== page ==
PubDate: Fri, 11 Aug 2017 00:00:00 GMT
      DOI: 10.1093/icvts/ivx257
  • Percutaneous left atrial unloading to prevent pulmonary oedema and to
           facilitate ventricular recovery under extracorporeal membrane oxygenation
    • Authors: Bernhardt A; Hillebrand M, Yildirim Y, et al.
      First page: 4
      Abstract: AbstractOBJECTIVESLeft-sided unloading during extracorporeal membrane oxygenation (ECMO) therapy is crucial to prevent pulmonary oedema and facilitate ventricular recovery. We present the case of a 55-year-old man under ECMO therapy with pre-existing left ventricular (LV) thrombus formation and in need of ventricular unloading.METHODSWe implanted a 21-Fr TandemHeart Protek Solo trans-septal cannula into the left atrium using a trans-septal approach via the femoral vein. The cannula was connected to the venous line of the ECMO circuit. A flow probe and a clamp to reduce flow, if necessary, were attached to the left atrium line. Left atrium flow was adjusted to 900 ml/min under transoesophageal echocardiography control to keep the atrial septum in the mid-line and to prevent suction of the inflow cannula.RESULTSAfter 9 days, the patient was weaned step-wise from ECMO and the TandemHeart cannula, which was then explanted. The patient is in New York health Association Class II without neurological sequelae (Cerebral Performance Scale 1). After 3 months, the patient has fully recovered and is working daily. The LV function is still moderately impaired, and the size of the LV thrombus remains the same. The atrial septum shows no residual defect.CONCLUSIONSPercutaneous trans-septal insertion of a TandemHeart cannula incorporated in an ECMO circuit for the prevention of pulmonary oedema and subsequent weaning from extracorporeal circulation was feasible and safe in a patient with cardiogenic shock and an LV thrombus.
      PubDate: Fri, 01 Sep 2017 00:00:00 GMT
      DOI: 10.1093/icvts/ivx266
  • Establishing stable innominate access by inserting a body floss wire from
           the brachial artery to the femoral artery facilitates right carotid artery
           stenting in Type III arch anatomy†
    • Authors: Kuo M; Chen P, Shih C, et al.
      First page: 8
      Abstract: AbstractOBJECTIVESIn patients with severe carotid artery stenosis, the anatomy of their Type III aortic arch increases the difficulty and complication rates during carotid artery stenting because of its tortuosity and sharp angulation for cannulation as well as the unstable support of the guidewire for shuttle sheath delivery.METHODSWe demonstrate a novel technique to overcome these challenges, namely the creation of stable innominate artery access by inserting a through-and-through body floss wire from the right brachial artery to the femoral artery.RESULTSWe successfully performed right carotid artery stenting in 3 patients with Type III arch anatomy. All patients received regular outpatient follow-up uneventfully for more than 1 year.CONCLUSIONSThis facilitates the procedure of the right carotid artery stenting in patients with Type III aortic arch.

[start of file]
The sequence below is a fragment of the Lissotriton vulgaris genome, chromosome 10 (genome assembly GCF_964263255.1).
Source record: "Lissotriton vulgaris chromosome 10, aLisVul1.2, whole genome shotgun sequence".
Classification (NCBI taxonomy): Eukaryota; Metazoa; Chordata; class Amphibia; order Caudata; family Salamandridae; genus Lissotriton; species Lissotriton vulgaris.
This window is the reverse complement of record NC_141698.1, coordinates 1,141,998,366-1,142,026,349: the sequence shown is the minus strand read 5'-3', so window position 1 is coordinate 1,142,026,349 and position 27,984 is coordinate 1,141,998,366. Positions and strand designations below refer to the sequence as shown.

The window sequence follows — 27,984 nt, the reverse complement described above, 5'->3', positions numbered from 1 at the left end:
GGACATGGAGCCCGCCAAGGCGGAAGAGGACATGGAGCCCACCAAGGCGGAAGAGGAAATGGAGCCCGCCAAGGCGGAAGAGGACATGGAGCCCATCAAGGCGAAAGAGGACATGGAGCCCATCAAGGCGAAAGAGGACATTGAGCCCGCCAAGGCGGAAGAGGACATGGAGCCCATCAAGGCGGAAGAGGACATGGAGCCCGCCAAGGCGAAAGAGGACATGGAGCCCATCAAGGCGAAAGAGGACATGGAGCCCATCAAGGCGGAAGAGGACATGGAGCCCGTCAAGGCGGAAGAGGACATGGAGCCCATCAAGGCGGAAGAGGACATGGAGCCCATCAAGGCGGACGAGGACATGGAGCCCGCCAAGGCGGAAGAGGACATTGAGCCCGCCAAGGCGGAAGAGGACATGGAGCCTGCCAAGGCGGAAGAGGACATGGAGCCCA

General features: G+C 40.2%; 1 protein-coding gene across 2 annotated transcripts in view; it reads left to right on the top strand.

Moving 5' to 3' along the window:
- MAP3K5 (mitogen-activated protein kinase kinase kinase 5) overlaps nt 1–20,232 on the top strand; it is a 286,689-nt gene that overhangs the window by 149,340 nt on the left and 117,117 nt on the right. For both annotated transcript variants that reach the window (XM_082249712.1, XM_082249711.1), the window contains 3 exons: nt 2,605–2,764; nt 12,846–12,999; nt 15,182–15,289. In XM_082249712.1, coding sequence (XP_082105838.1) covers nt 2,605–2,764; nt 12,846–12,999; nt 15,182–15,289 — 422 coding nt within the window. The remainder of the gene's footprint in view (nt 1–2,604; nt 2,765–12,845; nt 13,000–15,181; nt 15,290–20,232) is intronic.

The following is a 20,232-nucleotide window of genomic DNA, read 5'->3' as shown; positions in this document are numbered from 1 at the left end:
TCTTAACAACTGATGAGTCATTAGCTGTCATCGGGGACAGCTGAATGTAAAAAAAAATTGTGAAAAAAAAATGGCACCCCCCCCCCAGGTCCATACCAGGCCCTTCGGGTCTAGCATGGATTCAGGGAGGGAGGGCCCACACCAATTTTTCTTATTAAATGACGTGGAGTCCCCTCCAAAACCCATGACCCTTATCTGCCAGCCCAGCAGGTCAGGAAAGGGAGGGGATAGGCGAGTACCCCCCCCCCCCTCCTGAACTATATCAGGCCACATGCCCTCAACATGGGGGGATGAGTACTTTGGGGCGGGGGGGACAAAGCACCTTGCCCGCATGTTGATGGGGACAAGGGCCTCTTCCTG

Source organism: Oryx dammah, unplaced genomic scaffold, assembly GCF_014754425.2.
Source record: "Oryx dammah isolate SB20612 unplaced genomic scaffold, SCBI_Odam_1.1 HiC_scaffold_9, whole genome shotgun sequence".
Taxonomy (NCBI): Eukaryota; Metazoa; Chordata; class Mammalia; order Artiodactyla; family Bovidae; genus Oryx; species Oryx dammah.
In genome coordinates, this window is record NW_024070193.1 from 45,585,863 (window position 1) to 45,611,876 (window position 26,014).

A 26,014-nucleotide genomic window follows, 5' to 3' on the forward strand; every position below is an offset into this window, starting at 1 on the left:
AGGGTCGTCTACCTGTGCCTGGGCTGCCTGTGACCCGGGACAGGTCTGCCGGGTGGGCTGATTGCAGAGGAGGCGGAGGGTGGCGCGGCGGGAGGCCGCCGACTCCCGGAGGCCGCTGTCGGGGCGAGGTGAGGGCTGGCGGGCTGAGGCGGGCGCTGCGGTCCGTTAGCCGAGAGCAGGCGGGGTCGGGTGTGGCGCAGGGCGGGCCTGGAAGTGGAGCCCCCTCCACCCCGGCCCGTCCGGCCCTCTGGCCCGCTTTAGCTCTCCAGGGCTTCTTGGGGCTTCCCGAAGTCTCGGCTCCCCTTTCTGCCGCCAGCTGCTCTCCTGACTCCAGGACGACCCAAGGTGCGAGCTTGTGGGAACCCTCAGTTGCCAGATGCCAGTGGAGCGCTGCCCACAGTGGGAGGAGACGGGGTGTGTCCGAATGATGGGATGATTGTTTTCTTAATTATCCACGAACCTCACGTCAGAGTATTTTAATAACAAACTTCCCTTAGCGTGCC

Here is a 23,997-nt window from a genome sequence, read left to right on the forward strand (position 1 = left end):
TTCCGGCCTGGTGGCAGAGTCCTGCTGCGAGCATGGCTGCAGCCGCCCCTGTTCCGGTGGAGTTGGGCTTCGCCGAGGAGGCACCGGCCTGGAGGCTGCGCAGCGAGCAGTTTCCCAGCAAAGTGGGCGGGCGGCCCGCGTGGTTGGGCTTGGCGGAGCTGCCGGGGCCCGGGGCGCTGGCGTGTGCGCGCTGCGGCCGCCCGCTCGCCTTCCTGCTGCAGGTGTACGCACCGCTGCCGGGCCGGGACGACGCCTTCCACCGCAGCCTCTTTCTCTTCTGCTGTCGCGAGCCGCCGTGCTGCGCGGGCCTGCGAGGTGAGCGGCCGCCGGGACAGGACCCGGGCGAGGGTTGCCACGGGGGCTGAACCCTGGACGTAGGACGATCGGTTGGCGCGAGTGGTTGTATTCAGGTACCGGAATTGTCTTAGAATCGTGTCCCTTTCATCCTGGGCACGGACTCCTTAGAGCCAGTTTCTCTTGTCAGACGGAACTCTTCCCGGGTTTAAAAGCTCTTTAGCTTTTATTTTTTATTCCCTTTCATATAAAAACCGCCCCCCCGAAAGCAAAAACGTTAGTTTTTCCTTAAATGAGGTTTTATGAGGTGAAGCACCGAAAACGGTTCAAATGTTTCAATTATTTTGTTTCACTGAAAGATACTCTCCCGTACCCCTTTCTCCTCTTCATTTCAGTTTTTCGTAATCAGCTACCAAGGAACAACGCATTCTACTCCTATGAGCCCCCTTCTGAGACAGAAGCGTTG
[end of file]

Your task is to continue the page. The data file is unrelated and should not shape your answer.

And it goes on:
PubDate: Thu, 17 Aug 2017 00:00:00 GMT
      DOI: 10.1093/icvts/ivx273
  • eComment. The body floss wire technique - establishing a stable platform
           for right carotid artery stenting in hostile aortic arches
    • Authors: Mouawad N.
      First page: 10
      Abstract: I read with great interest the technical notes by Kuo and colleagues describing a method for establishing stable innominate access for carotid artery stenting in difficult type III aortic arches using a body floss wire technique [1]. The authors discuss a cases series of three patients undergoing a combined right transbrachial and transfemoral approach that resulted in a satisfactory platform for endovascular intervention of the right carotid artery with hostile aortic arch anatomy.
      PubDate: Tue, 19 Dec 2017 00:00:00 GMT
      DOI: 10.1093/icvts/ivx322
  • High mortality in patients with tracheoarterial fistulas: clinical
           experience and treatment recommendations
    • Authors: Reger B; Neu R, Hofmann H, et al.
      First page: 12